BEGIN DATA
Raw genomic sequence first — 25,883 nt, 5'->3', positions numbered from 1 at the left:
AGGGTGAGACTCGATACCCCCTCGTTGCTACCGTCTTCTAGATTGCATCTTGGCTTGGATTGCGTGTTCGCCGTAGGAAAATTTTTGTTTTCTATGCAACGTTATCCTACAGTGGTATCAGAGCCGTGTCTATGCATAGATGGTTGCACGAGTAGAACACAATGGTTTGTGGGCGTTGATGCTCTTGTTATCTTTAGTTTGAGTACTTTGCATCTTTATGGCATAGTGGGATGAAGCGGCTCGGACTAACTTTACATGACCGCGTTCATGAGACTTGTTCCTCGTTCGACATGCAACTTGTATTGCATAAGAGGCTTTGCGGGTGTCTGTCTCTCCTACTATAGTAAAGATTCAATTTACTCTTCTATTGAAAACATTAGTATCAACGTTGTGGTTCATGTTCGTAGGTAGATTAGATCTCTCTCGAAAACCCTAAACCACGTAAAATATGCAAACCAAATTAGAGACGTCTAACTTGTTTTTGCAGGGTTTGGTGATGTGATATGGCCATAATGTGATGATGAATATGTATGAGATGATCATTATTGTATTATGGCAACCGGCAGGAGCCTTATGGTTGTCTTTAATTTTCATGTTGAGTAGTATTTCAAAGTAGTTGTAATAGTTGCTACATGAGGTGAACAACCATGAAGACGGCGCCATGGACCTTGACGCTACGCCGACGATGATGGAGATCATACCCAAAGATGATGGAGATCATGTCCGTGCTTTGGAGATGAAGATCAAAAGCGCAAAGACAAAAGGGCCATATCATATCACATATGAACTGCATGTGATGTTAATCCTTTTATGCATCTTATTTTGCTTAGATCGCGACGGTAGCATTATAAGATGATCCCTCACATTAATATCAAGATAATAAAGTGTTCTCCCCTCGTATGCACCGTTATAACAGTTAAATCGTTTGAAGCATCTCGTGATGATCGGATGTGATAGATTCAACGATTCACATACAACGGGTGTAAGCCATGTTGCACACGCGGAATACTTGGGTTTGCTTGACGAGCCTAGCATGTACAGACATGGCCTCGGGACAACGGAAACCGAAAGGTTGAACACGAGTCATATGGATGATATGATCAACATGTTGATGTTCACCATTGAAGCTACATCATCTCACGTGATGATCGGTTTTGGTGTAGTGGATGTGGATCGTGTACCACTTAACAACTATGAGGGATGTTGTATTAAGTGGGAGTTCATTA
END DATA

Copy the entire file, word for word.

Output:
Raw genomic sequence first — 25,883 nt, 5'->3', positions numbered from 1 at the left:
AGGGTGAGACTCGATACCCCCTCGTTGCTACCGTCTTCTAGATTGCATCTTGGCTTGGATTGCGTGTTCGCCGTAGGAAAATTTTTGTTTTCTATGCAACGTTATCCTACAGTGGTATCAGAGCCGTGTCTATGCATAGATGGTTGCACGAGTAGAACACAATGGTTTGTGGGCGTTGATGCTCTTGTTATCTTTAGTTTGAGTACTTTGCATCTTTATGGCATAGTGGGATGAAGCGGCTCGGACTAACTTTACATGACCGCGTTCATGAGACTTGTTCCTCGTTCGACATGCAACTTGTATTGCATAAGAGGCTTTGCGGGTGTCTGTCTCTCCTACTATAGTAAAGATTCAATTTACTCTTCTATTGAAAACATTAGTATCAACGTTGTGGTTCATGTTCGTAGGTAGATTAGATCTCTCTCGAAAACCCTAAACCACGTAAAATATGCAAACCAAATTAGAGACGTCTAACTTGTTTTTGCAGGGTTTGGTGATGTGATATGGCCATAATGTGATGATGAATATGTATGAGATGATCATTATTGTATTATGGCAACCGGCAGGAGCCTTATGGTTGTCTTTAATTTTCATGTTGAGTAGTATTTCAAAGTAGTTGTAATAGTTGCTACATGAGGTGAACAACCATGAAGACGGCGCCATGGACCTTGACGCTACGCCGACGATGATGGAGATCATACCCAAAGATGATGGAGATCATGTCCGTGCTTTGGAGATGAAGATCAAAAGCGCAAAGACAAAAGGGCCATATCATATCACATATGAACTGCATGTGATGTTAATCCTTTTATGCATCTTATTTTGCTTAGATCGCGACGGTAGCATTATAAGATGATCCCTCACATTAATATCAAGATAATAAAGTGTTCTCCCCTCGTATGCACCGTTATAACAGTTAAATCGTTTGAAGCATCTCGTGATGATCGGATGTGATAGATTCAACGATTCACATACAACGGGTGTAAGCCATGTTGCACACGCGGAATACTTGGGTTTGCTTGACGAGCCTAGCATGTACAGACATGGCCTCGGGACAACGGAAACCGAAAGGTTGAACACGAGTCATATGGATGATATGATCAACATGTTGATGTTCACCATTGAAGCTACATCATCTCACGTGATGATCGGTTTTGGTGTAGTGGATGTGGATCGTGTACCACTTAACAACTATGAGGGATGTTGTATTAAGTGGGAGTTCATTA